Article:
We covered the UFT's brilliant coup in managing to get Teacher's Choice checks reduced to $150, from $260. Thank goodness we have Randi Weingarten and her crack negotiating team working for us. I'm grateful we have leaders who realize that in this economy, what working people need is less money.
I don't know what I would have done if I had to worry about spending another 110 bucks that Mayor Bloomberg could be using for his very important $500 million Willets Point project. Thank goodness he isn't frittering away that money on smaller class sizes, or suitable schools for 1.1 million public schoolchildren.
In any case, if you find yourself reaching too frequently into your empty pockets for copies, or construction paper, or books, or whatever, take a tip from San Diego teacher Tom Farber and sell advertising space on your tests:
"Tough times call for tough actions," he says. So he started selling ads on his test papers: $10 for a quiz, $20 for a chapter test, $30 for a semester final.
San Diego magazine and The San Diego Union-Tribune featured his plan just before Thanksgiving, and Farber came home from a few days out of town to 75 e-mail requests for ads. So far, he has collected $350. His semester final is sold out.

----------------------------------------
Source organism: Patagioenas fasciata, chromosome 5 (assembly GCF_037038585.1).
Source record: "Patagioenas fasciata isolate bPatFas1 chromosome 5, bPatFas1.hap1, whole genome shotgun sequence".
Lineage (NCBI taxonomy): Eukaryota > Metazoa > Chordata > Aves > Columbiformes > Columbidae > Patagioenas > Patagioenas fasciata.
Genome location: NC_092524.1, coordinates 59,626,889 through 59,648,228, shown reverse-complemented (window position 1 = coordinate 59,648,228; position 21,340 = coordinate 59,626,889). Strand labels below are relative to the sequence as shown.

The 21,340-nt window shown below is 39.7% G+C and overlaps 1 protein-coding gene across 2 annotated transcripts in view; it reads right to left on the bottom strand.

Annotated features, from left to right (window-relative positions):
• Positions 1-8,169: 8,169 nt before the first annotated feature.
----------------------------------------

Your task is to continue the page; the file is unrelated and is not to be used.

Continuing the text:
After all, the NEA estimates teachers spend around $340 a year for school supplies. Of course here in the Big Apple, teachers probably spend more. So why not visit the local tattoo parlor and ask them whether they want to advertise that first-time customer discount? Or maybe MacDonald's wants to push their new triple-cholesterol cheeseyomper on kids longing for a break from school lunch?
In these tough times, a teacher's got to make ends meet. And this just might be the way to go.
If your principals object, just offer to cut them in. Call it "merit pay" and believe me, they'll understand.